Exploring Egypt’s Online Interface

19 May

Cairo What is the first thing that comes to your mind when you hear the word Egypt? The Pyramids, the pharaohs and snorkeling in Sharm El Sheik? But would you connect its capital Cairo to information and communication technologies? In April Egypt was THE place to be as it was hosting Cairo ICT 2012, the biggest Telecommunications fair in the Middle East.

I had the privilege to join the winners of World Summit Award, which celebrated their Winner´s Event at ICT Cairo 2012. I have to honestly confess that going to Cairo I was not only expanding my horizons in terms of intercultural learning, but – more importantly – I was shifting my point of view towards Egypt’s online interface along with the whole Arabic world. Even though there is an obvious language barrier and lack of Arabic content when browsing the Internet, there is still enough space to learn and get inspired. During the “Young Egyptian Digital Planet”, which was dedicated to the Youth Award´s Winners from Egypt, several Cairo based youth initiatives took my breath away: HarassmapZabatakKherna, or Wupy.

So what was the shift, actually?

We are all aware of the power new technologies have and how they can empower people and their actions towards creating social good. The online world can multiply initiatives taking place in the real “offline” world, which became obvious during the Arab Spring. What still might be surprising, especially in the Western world, is the fact that many developing countries actually kind of skipped the 2.0 Era and directly moved to 3.0 mobile Era.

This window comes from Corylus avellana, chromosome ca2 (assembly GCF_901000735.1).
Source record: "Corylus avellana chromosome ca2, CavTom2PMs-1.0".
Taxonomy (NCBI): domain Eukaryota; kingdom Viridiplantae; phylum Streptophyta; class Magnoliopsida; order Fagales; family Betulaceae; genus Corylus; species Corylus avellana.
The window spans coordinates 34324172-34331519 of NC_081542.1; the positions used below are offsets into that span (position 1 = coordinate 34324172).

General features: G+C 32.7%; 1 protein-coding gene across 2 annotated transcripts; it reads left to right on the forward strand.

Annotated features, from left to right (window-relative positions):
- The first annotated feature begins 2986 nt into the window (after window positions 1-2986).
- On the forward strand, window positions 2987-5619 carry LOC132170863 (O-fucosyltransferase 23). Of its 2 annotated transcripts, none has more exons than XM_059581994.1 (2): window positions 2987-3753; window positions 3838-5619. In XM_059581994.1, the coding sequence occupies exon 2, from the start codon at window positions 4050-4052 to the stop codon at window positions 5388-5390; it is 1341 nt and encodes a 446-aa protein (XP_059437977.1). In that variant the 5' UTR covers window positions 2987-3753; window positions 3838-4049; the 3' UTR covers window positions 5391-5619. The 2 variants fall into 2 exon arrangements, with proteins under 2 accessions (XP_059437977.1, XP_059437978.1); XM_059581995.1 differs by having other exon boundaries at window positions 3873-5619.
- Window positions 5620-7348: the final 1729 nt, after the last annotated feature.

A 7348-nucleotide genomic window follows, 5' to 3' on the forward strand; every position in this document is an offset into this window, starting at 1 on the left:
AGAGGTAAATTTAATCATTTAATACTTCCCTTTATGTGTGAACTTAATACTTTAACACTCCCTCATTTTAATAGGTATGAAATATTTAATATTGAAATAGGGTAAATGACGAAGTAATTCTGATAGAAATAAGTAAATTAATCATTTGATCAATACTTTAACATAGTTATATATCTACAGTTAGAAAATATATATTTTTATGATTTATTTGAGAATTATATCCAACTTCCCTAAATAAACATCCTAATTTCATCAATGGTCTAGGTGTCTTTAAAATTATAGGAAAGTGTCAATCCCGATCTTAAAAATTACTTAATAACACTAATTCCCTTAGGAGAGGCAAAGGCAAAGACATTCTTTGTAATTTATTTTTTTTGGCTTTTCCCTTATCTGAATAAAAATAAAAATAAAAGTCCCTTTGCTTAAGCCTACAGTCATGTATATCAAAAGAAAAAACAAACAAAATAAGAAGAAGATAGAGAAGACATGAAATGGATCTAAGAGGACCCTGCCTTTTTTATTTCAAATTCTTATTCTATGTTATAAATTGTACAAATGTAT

Heather Mansfield, author of a successful book Social Media for Social Good, points it out very precisely: “In the past, nonprofits in developing nations and the communities they serve have been hindered by the cost of desktop computers and Internet access, they often have not had the infrastructure in place or the financial capacity to utilize the Internet on a regular basis. The revolution in mobile technology in the developing world is changing that forever”.

Numbers make this very clearly: Did you know that 40% per cent of mobile phone users in Egypt are poor? Or that the top five countries in terms of Internet access through mobile devices are African, followed by India? Well, I honestly didn´t until I happen to attend the discussion “The Mobile Revolution – Poor but Online” which was one of many highlights of the Winner´s Events in Cairo.

This opens very new horizons for people with limited Internet access. It gives them a powerful tool to raise awareness on their case, receive support or donations from all around the world, or simply connect with others.

It is fascinating to see how ICT adoption in different regions of the world can surprisingly go much faster than expected. And it will indeed be fascinating to observe how non-profit sector will gain a powerful and affordable tool to emphasize its efforts.

This post has been originally posted at wsis-award.org and  youthaward.com.


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